- 1 Should I Disclose my Overseas Accounts?
- 2 Can I Still Be Assessed Form 5471 Penalties?
- 3 FBAR Penalties Case Update (Bittner)
- 4 Getting into IRS Offshore Compliance
- 5 First, How Will the US Government React to the Recent Tax Court Ruling?
- 6 Pros to IRS Offshore Disclosure
- 7 Taxpayers Gets to Provide the Narrative
- 8 Non-Willful vs Willful (Offensive vs Defensive)
- 9 The Penalty can be Waived or Limited
- 10 IRS Can Change the Program or Eliminate Amnesty Programs
- 11 The IRS Can Still File a Lawsuit
- 12 Peace of Mind
- 13 Cons to IRS Offshore Disclosure
- 14 The Taxpayer May Never Be Issued a Penalty
- 15 No Refund Under the Streamlined Procedures
- 16 Your Streamlined FBAR Penalty is More than Non-Streamlined
- 17 Current Year vs Prior Year Non-Compliance
- 18 Avoid False Offshore Disclosure Submissions (Willful vs Non-Willful)
- 19 Golding & Golding: About Our International Tax Law Firm
Should I Disclose my Overseas Accounts?
Foreign accounts disclosure is the process of submitting prior year, previously undisclosed foreign account, asset, investment, and income information to the US government (IRS and FinCEN) in order to get into tax and reporting compliance. The IRS offers various ‘amnesty’ programs and there have been many versions of these different programs over the years. Currently the four main programs/procedures include:
Can I Still Be Assessed Form 5471 Penalties?
Recently, there was a United States Tax Court case (Farhy) in early April of 2023 in which the court ruled that the Internal Revenue Service does not have the right to assess penalties for failing to file Form 5471 — because the statute (Section 6038) does not authorize the IRS to do. In general, Taxpayers with certain foreign assets are required to report the assets annually on IRS international information reporting forms such as Form 5471, 3520, and others. When applying the Tax Court’s methodology for why the IRS lacks authority to issue Form 5471 penalties, it would appear the IRS also lacks authority to issue other penalties as well.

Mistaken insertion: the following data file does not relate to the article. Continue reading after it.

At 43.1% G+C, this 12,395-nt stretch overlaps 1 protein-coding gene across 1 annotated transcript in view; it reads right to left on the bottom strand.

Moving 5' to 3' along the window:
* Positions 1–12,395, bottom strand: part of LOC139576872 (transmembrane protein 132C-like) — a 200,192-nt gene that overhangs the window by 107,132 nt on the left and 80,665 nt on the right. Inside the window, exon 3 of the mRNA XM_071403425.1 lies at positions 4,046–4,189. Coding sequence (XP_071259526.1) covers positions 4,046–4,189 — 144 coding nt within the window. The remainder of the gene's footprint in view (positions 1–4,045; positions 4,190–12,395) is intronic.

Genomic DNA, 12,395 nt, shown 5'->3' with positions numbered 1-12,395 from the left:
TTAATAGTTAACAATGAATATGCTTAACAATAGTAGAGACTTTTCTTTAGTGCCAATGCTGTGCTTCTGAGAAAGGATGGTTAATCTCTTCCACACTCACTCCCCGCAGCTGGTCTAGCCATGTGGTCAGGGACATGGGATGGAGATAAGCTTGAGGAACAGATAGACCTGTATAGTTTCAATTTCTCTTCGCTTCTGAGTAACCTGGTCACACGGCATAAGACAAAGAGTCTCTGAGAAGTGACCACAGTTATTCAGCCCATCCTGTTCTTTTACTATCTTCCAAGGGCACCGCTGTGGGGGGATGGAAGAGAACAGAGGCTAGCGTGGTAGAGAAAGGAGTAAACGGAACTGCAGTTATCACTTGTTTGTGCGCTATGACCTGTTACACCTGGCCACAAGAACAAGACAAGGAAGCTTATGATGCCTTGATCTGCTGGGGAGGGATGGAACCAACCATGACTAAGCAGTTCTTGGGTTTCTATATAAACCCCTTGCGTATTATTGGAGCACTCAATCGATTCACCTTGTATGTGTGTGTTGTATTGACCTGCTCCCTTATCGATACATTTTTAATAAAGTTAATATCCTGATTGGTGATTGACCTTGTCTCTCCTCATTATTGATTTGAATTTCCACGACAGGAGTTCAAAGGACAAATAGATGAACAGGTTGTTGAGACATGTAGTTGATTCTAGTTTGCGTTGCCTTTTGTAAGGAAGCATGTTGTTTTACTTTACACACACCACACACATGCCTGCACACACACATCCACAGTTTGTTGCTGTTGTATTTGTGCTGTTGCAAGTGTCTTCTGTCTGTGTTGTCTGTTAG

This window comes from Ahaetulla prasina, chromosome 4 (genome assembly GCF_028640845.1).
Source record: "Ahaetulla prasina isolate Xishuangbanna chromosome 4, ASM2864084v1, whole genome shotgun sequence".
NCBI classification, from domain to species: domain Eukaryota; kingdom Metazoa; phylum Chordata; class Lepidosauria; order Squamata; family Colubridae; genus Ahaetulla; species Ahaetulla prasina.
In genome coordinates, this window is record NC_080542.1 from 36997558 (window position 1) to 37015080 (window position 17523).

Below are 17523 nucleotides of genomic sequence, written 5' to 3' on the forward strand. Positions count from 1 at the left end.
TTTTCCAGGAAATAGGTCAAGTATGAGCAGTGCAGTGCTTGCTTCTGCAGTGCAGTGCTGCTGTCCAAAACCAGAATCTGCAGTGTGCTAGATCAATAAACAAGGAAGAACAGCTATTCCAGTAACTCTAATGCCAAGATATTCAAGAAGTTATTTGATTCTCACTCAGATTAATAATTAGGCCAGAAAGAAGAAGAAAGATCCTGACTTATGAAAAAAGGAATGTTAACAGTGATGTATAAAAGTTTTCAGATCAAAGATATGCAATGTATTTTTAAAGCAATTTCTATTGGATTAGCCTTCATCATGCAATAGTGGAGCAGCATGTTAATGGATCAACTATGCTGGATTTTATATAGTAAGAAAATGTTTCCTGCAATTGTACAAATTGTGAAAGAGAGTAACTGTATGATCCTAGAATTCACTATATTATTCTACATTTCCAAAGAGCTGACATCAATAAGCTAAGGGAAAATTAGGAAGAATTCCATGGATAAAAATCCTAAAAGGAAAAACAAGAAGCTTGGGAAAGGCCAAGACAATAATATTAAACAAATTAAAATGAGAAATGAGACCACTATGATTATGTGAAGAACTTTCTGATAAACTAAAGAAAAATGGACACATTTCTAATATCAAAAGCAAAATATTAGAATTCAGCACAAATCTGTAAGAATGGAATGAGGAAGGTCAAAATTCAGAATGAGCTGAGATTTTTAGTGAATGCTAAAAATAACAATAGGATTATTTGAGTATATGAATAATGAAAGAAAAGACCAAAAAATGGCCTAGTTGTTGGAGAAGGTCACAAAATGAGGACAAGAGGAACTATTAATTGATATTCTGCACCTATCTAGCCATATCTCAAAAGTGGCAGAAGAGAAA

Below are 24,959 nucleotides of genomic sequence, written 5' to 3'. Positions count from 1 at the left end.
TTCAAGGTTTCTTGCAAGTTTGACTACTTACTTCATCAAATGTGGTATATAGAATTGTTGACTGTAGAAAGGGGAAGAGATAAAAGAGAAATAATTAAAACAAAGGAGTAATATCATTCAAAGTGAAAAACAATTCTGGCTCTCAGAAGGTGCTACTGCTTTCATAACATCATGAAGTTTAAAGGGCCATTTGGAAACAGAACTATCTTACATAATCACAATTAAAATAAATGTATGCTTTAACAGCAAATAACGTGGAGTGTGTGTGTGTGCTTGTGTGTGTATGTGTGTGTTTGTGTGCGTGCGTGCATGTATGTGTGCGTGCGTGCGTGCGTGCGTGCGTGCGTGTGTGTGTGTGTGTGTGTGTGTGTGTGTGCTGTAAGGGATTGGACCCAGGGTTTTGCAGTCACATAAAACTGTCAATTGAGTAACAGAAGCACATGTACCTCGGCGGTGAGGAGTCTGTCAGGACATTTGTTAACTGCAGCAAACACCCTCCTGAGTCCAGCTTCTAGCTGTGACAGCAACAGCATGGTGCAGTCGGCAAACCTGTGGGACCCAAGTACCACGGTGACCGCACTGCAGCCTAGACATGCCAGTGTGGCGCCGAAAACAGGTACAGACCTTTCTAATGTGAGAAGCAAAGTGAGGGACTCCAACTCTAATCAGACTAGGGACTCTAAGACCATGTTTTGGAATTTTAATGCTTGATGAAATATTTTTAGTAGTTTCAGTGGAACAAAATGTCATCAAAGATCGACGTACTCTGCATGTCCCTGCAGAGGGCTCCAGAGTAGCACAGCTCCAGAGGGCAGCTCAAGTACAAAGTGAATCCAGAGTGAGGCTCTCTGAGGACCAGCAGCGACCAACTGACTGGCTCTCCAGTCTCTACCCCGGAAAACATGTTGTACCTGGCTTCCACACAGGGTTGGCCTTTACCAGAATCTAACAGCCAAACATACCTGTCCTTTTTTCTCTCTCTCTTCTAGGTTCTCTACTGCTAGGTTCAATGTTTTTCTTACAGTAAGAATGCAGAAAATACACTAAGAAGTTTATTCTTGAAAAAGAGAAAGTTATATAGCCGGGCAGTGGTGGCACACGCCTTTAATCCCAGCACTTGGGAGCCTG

FBAR Penalties Case Update (Bittner)
In addition to Farhy, there was the recent Supreme Court case of Bittner, in which the Supreme Court limited FBAR penalties to one $10,000 penalty per year instead of one penalty per account per year — noting, that the $10,000 adjusts for inflation.
Getting into IRS Offshore Compliance
With these new 2023 rulings – and presumably additional court rulings coming down the pipeline — what is a Taxpayer to do when they realize that they are out of compliance?
Let’s take a look at some of the pros and the cons to making a foreign account disclosure.
First, How Will the US Government React to the Recent Tax Court Ruling?
How the Internal Revenue Service reacts to the ruling by the Tax Court is important. For example, will the IRS Appeal the ruling? If not, the IRS may acquiesce to the ruling or issue a nonacquiescence instead. In addition, the US government can always revise the statute granting it authority to assess penalties in these types of situations.